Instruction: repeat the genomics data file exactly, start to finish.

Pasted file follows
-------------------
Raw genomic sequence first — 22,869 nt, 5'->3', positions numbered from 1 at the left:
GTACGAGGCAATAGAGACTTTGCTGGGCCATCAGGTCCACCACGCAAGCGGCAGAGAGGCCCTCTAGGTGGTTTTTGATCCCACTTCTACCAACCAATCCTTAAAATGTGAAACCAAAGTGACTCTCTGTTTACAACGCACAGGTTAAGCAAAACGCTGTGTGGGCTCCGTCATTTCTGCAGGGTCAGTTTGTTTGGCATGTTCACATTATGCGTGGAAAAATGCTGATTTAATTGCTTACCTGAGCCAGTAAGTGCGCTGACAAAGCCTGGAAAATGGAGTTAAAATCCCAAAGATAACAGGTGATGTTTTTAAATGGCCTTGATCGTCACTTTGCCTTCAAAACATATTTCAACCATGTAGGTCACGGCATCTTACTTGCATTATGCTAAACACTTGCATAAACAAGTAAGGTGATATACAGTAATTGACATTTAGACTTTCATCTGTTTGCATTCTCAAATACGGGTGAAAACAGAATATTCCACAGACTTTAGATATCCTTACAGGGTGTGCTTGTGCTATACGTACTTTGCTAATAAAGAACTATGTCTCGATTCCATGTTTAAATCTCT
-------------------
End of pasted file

Raw genomic sequence first — 22,869 nt, 5'->3', positions numbered from 1 at the left:
GTACGAGGCAATAGAGACTTTGCTGGGCCATCAGGTCCACCACGCAAGCGGCAGAGAGGCCCTCTAGGTGGTTTTTGATCCCACTTCTACCAACCAATCCTTAAAATGTGAAACCAAAGTGACTCTCTGTTTACAACGCACAGGTTAAGCAAAACGCTGTGTGGGCTCCGTCATTTCTGCAGGGTCAGTTTGTTTGGCATGTTCACATTATGCGTGGAAAAATGCTGATTTAATTGCTTACCTGAGCCAGTAAGTGCGCTGACAAAGCCTGGAAAATGGAGTTAAAATCCCAAAGATAACAGGTGATGTTTTTAAATGGCCTTGATCGTCACTTTGCCTTCAAAACATATTTCAACCATGTAGGTCACGGCATCTTACTTGCATTATGCTAAACACTTGCATAAACAAGTAAGGTGATATACAGTAATTGACATTTAGACTTTCATCTGTTTGCATTCTCAAATACGGGTGAAAACAGAATATTCCACAGACTTTAGATATCCTTACAGGGTGTGCTTGTGCTATACGTACTTTGCTAATAAAGAACTATGTCTCGATTCCATGTTTAAATCTCT